Death Before, During, and After Opioid Maintenance Treatment
To what extent does opioid maintenance therapy (OMT) reduce mortality in patients with dependence? To answer this question, Norwegian researchers linked data from a national death registry to a national database of people who were on a waiting list for OMT, receiving OMT (predominantly methadone), or discontinued OMT. Researchers then compared the risk of death during treatment with the risk before and after treatment among 3789 patients. In some cases, data from the death registry were confirmed with death certificates and autopsy results.
- Over 7 years, 213 patients died.
- Seventy-nine percent of deaths in the waiting-list group, 27% of deaths in the treatment group, and 61% of deaths in the discontinued-treatment group were attributed to overdose.
- Mortality risk (from overdose and other causes) was significantly lower in patients receiving treatment than in patients on the waiting list (relative risk [RR], 0.5; death rates of 1.4 versus 2.4 per 100 person years, respectively).
- Risk was highest among men who discontinued treatment (RR, 1.8 compared with men on the waiting list).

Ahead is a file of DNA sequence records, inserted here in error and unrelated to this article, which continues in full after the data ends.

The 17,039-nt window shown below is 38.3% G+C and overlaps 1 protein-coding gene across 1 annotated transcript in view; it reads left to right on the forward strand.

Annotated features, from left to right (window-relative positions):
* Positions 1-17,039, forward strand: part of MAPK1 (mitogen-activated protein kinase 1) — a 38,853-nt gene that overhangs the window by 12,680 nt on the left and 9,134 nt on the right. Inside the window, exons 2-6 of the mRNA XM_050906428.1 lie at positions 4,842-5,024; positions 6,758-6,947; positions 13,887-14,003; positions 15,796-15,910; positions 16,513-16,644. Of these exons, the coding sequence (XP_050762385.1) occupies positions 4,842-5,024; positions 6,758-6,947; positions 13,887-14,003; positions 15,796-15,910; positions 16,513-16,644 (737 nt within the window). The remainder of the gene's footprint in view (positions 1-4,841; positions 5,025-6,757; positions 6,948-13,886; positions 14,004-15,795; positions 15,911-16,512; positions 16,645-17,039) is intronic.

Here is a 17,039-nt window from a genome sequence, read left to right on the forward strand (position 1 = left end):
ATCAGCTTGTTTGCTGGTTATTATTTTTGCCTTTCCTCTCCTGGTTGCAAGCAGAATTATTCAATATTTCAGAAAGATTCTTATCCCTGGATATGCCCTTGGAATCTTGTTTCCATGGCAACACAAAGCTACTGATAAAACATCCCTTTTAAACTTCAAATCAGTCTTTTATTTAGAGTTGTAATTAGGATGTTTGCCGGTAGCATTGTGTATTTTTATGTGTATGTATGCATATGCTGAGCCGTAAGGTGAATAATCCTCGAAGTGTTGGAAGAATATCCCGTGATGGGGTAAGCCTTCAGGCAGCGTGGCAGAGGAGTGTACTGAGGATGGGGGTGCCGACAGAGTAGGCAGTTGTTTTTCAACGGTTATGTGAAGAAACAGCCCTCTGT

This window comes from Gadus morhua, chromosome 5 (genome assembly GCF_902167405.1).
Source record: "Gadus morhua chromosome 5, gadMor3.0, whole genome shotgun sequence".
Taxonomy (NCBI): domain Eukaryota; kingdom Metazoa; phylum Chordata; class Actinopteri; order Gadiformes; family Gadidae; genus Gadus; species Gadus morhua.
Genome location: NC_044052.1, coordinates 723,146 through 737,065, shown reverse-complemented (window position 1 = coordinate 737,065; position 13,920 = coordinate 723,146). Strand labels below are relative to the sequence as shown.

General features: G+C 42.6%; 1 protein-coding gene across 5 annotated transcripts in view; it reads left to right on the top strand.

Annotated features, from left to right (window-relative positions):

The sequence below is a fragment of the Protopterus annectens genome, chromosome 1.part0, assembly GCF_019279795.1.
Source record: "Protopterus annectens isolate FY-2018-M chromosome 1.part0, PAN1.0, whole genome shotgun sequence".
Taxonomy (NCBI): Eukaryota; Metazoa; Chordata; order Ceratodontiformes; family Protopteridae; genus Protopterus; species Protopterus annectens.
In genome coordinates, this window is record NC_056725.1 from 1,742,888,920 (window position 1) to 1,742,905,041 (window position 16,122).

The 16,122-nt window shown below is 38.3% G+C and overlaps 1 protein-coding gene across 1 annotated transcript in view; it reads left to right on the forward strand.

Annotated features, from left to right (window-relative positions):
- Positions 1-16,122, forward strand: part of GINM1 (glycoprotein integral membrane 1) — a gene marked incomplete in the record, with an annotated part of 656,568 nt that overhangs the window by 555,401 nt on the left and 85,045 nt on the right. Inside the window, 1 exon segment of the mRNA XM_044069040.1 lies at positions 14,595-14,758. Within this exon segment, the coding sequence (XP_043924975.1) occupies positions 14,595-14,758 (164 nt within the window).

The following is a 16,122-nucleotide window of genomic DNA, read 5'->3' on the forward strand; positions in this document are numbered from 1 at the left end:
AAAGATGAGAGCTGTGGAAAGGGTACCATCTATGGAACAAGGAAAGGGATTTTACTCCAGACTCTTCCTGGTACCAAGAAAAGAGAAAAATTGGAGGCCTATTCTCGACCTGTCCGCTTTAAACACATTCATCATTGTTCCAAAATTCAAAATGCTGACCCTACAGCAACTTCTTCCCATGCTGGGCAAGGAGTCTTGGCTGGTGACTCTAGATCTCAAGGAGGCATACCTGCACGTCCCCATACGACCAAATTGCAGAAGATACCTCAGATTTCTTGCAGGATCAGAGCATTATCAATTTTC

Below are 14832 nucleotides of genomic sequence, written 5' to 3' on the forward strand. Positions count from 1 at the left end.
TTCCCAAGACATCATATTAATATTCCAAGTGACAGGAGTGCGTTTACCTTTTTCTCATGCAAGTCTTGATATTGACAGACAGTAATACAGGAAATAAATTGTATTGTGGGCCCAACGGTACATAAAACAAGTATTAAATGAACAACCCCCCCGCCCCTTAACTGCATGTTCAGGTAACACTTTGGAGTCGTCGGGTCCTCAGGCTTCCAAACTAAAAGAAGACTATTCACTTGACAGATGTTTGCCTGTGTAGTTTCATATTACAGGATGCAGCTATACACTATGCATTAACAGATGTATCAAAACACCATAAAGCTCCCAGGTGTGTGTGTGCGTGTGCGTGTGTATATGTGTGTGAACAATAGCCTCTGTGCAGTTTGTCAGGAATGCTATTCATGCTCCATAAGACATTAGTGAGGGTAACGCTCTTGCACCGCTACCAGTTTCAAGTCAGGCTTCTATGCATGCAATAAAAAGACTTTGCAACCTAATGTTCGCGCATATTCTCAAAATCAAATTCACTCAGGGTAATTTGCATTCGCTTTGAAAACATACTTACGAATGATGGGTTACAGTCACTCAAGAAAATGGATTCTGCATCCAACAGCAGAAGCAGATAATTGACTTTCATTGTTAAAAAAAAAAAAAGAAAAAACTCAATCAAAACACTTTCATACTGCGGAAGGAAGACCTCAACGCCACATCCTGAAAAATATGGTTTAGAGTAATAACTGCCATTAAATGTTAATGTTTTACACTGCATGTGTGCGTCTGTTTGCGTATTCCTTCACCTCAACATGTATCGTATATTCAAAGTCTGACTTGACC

With impressive methodological rigor, these investigators provide further strong evidence that OMT lowers the risk of death. Because of the increasing cases of overdose death attributed to physician-prescribed methadone for pain and the potential negative public backlash towards this treatment, these data may play an important role in policy efforts that support the continued use of OMT to reduce mortality risk in people with opioid dependence.Jeffrey A. Samet, MD, MA, MPH
Clausen T, Anchersen K, Waal H. Mortality prior to, during, and after opioid maintenance treatment (OMT): a national prospective cross-registry study. Drug Alcohol Depend. 2008;94(1-3):151-157.